by Yee Theng Ng
Over the past few years, innovation in the healthcare industry has given rise to digitalisation to embrace integrated care solutions. The ability to harness big data could radically transform healthcare systems. Patients can be actively engaged in disease prevention and management, and receive quicker diagnosis. Healthcare providers can also zero in on the right treatments. This is already happening in Kobe, Japan, where supercomputers are storing loads of patient data to improve health system efficiency. How far has Europe come in realising such transformation?
At the European Business Summit 2017, Director-General for Health and Food Safety of the European Commission Xavier Prats-Monne said that technology presents a huge opportunity for the future of healthcare, especially with regard to treating chronic diseases. Thus, to make technology fit for purpose, stakeholders who do not presently speak to each other should do so. This means having a “common language” and to reduce apprehension of stakeholders by gaining their trust. His views were also shared by other industry panellists at the “Future of Healthcare” roundtable who believe that partnerships are key to achieving digital healthcare revolution in Europe. The 2011 EU Directive and mid-term review of the Digital Single Market earlier this year aims to promote greater cooperation in e-health. DG Prats-Monne shared the three key themes of the DSM proposal (i) to give effect to the right of every citizen to access and share securely their personal health data; (ii) support the development of a secure data infrastructure for the pooling of health data to advance research, disease prevention and personalised health and care; (iii) facilitate feedback and interaction between patients and healthcare providers. These proposals will be delivered in a Communication on digital health later this year.
While digital innovation can help improve the efficiency of healthcare systems and reduce costs in the long run, DG Prats-Monne believes that “innovation still needs to be accepted and understood; otherwise, it will be lost on a nurse who’s scared of losing her job.”
Indeed, digital literacy is also key to embracing e-health. If citizens see the benefits of how health data can provide better care, they will be more willing to contribute data for scientific research purposes.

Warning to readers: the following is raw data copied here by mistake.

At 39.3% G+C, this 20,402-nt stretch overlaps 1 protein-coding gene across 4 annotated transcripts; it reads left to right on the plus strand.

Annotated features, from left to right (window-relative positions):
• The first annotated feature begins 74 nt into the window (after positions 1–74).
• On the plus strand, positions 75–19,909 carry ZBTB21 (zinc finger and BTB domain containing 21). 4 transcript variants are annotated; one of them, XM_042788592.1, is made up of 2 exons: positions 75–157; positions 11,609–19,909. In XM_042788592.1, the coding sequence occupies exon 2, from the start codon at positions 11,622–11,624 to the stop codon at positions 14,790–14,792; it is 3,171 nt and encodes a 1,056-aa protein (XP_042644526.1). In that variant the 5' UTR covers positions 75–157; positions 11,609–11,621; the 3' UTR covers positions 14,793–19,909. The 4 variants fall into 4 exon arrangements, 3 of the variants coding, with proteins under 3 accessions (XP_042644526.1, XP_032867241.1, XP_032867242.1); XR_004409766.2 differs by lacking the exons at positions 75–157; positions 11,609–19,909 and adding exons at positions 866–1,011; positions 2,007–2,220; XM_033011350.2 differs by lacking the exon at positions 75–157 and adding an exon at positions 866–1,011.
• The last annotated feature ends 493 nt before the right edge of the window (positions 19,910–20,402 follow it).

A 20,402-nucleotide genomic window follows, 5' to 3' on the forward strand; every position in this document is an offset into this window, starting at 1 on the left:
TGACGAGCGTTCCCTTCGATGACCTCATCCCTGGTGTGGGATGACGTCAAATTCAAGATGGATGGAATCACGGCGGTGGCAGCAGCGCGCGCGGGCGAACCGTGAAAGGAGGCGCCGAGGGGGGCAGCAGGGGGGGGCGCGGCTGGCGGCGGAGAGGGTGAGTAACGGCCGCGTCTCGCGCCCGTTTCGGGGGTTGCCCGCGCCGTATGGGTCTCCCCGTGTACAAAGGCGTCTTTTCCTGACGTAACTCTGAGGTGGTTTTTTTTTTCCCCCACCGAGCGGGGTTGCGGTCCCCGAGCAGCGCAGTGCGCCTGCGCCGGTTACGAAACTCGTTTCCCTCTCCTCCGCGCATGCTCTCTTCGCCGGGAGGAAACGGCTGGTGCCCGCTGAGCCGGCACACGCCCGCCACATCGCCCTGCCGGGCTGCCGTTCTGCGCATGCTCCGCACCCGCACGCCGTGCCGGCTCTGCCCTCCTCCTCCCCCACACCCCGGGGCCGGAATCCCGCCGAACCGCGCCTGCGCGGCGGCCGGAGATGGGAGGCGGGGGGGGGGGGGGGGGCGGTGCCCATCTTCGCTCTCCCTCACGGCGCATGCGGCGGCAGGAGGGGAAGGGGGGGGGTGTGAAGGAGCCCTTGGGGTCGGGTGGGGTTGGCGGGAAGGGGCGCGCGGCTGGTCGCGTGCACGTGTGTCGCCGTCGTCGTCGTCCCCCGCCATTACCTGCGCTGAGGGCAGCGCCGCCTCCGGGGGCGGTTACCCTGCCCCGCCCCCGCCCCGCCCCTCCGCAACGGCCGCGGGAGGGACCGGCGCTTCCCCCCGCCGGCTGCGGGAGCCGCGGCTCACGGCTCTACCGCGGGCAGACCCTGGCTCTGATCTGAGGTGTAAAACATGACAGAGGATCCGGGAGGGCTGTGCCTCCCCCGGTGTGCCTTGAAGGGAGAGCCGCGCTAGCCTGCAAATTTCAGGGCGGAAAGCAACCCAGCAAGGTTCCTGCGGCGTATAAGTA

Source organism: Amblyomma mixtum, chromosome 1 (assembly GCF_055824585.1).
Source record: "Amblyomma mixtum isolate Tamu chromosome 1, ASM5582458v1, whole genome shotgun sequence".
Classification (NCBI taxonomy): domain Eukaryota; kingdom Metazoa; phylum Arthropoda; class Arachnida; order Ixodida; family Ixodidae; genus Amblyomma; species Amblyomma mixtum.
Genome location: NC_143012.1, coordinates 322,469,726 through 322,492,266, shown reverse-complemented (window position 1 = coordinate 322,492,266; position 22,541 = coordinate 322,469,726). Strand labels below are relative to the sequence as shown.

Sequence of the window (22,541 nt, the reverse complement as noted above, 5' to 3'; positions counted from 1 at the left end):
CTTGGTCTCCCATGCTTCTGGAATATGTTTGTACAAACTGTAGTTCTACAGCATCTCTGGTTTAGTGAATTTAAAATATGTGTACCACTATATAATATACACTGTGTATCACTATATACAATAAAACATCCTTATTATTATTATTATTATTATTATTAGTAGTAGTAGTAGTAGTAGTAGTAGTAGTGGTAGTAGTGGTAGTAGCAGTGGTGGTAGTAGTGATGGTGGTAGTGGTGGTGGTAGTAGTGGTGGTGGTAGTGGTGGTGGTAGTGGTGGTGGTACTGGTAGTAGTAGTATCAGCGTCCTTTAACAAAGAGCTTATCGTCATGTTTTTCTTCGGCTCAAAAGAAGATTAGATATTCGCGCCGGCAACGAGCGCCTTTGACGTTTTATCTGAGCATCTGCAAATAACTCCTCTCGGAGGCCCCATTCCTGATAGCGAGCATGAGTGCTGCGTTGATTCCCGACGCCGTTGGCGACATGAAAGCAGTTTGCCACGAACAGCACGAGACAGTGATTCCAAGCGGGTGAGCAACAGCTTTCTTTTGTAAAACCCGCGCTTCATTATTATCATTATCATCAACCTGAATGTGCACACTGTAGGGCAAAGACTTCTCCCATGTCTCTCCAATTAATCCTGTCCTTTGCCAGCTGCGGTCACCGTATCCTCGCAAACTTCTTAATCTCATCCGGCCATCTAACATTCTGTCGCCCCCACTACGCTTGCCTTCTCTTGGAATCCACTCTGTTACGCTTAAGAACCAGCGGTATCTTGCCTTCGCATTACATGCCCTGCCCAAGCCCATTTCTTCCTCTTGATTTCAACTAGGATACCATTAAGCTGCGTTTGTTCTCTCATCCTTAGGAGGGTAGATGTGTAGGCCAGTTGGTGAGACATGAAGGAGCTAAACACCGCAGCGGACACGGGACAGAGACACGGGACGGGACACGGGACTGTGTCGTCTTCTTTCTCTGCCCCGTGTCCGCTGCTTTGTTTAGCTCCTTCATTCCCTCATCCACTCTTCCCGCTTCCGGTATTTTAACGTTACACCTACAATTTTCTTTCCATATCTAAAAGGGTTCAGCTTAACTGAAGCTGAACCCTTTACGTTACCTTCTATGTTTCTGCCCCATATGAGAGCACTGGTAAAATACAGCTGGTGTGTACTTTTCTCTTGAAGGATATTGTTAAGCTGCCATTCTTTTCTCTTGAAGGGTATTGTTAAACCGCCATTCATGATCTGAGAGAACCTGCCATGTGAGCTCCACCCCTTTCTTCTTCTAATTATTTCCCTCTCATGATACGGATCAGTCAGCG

Today, citizens want to have access over their personal health data and giving them control can help solve privacy concerns while allowing them to take advantage of big data applications. In addition, ensuring data security will help citizens in embracing and gaining trust of the digital tools. Several EU Member States are building a legal framework for automatic medical data sharing for research, with the goal of ensuring health data is used securely through good data governance. Progress has also been made in 16 countries on e-prescriptions and 5% of EU citizens now receive treatment in another EU country.
Ain Aaviksoo, Deputy Secretary General for E-services and Innovation at Ministry of Social Affairs of Estonia, shared Estonia’s success story in the e-health transformation. Estonia’s Health Information System is now used by 98% of Estonian citizens. Also, 99% of all medicine is issued using a digital prescription. Perhaps the upcoming Estonian Presidency of the Council of the European Union could help incite other Member states to make similar investments in their healthcare infrastructure and raise the bar to digitise of healthcare in Europe.
When asked by Young European Leadership how young citizens could contribute to the process of innovation, many speakers highlighted the idea of “reverse mentoring” whereby youths who are more digital-savvy can provide better care solutions. Thus, the time is now to contribute our part in the e-health transformation.
Read more from YEL’s delegation to the European Business Summit 2017 here.
Yes Theng Ng is a YEL delegate to the European Business Summit 2017. She is currently working towards an MBA at HEC Paris. Prior to her MBA, she worked as a policy advisor with the Singapore government on energy and trade issues, where she frequently engages with governments, international organisations and private companies. At HEC Paris, she continues to pursue her passion for international politics and economy as president of the International Affairs Society.